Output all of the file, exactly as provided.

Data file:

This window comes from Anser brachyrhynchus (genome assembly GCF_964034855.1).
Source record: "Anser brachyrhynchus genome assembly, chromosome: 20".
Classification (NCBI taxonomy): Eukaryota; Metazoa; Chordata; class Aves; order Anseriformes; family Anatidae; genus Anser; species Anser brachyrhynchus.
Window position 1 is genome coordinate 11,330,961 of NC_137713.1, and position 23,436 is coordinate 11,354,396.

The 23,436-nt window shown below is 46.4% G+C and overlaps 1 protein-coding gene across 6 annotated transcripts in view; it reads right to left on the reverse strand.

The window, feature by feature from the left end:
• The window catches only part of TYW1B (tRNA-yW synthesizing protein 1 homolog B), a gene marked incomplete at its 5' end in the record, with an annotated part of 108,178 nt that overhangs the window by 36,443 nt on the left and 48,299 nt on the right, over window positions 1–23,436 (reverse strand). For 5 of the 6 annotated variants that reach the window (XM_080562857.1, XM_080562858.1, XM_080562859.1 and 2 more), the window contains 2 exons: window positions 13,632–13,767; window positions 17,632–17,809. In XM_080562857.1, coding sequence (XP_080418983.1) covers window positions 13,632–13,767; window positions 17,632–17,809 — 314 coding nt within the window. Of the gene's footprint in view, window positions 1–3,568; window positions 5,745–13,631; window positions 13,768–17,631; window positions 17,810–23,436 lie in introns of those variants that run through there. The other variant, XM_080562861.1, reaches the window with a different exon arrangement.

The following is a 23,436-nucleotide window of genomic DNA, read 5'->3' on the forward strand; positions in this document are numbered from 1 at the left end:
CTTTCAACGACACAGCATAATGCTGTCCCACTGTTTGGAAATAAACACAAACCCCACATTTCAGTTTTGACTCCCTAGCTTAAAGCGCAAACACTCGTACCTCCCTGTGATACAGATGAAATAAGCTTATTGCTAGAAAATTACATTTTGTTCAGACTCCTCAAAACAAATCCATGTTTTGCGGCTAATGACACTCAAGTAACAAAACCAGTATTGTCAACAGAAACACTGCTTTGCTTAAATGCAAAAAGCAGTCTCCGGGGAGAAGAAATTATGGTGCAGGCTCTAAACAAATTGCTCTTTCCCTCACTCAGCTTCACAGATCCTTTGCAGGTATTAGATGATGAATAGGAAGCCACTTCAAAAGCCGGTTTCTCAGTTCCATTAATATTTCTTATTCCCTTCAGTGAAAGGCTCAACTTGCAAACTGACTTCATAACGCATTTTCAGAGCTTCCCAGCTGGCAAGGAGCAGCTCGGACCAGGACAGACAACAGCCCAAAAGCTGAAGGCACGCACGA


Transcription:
This window comes from Anser brachyrhynchus (genome assembly GCF_964034855.1).
Source record: "Anser brachyrhynchus genome assembly, chromosome: 20".
Classification (NCBI taxonomy): Eukaryota; Metazoa; Chordata; class Aves; order Anseriformes; family Anatidae; genus Anser; species Anser brachyrhynchus.
Window position 1 is genome coordinate 11,330,961 of NC_137713.1, and position 23,436 is coordinate 11,354,396.

The 23,436-nt window shown below is 46.4% G+C and overlaps 1 protein-coding gene across 6 annotated transcripts in view; it reads right to left on the reverse strand.

The window, feature by feature from the left end:
• The window catches only part of TYW1B (tRNA-yW synthesizing protein 1 homolog B), a gene marked incomplete at its 5' end in the record, with an annotated part of 108,178 nt that overhangs the window by 36,443 nt on the left and 48,299 nt on the right, over window positions 1–23,436 (reverse strand). For 5 of the 6 annotated variants that reach the window (XM_080562857.1, XM_080562858.1, XM_080562859.1 and 2 more), the window contains 2 exons: window positions 13,632–13,767; window positions 17,632–17,809. In XM_080562857.1, coding sequence (XP_080418983.1) covers window positions 13,632–13,767; window positions 17,632–17,809 — 314 coding nt within the window. Of the gene's footprint in view, window positions 1–3,568; window positions 5,745–13,631; window positions 13,768–17,631; window positions 17,810–23,436 lie in introns of those variants that run through there. The other variant, XM_080562861.1, reaches the window with a different exon arrangement.

The following is a 23,436-nucleotide window of genomic DNA, read 5'->3' on the forward strand; positions in this document are numbered from 1 at the left end:
CTTTCAACGACACAGCATAATGCTGTCCCACTGTTTGGAAATAAACACAAACCCCACATTTCAGTTTTGACTCCCTAGCTTAAAGCGCAAACACTCGTACCTCCCTGTGATACAGATGAAATAAGCTTATTGCTAGAAAATTACATTTTGTTCAGACTCCTCAAAACAAATCCATGTTTTGCGGCTAATGACACTCAAGTAACAAAACCAGTATTGTCAACAGAAACACTGCTTTGCTTAAATGCAAAAAGCAGTCTCCGGGGAGAAGAAATTATGGTGCAGGCTCTAAACAAATTGCTCTTTCCCTCACTCAGCTTCACAGATCCTTTGCAGGTATTAGATGATGAATAGGAAGCCACTTCAAAAGCCGGTTTCTCAGTTCCATTAATATTTCTTATTCCCTTCAGTGAAAGGCTCAACTTGCAAACTGACTTCATAACGCATTTTCAGAGCTTCCCAGCTGGCAAGGAGCAGCTCGGACCAGGACAGACAACAGCCCAAAAGCTGAAGGCACGCACGA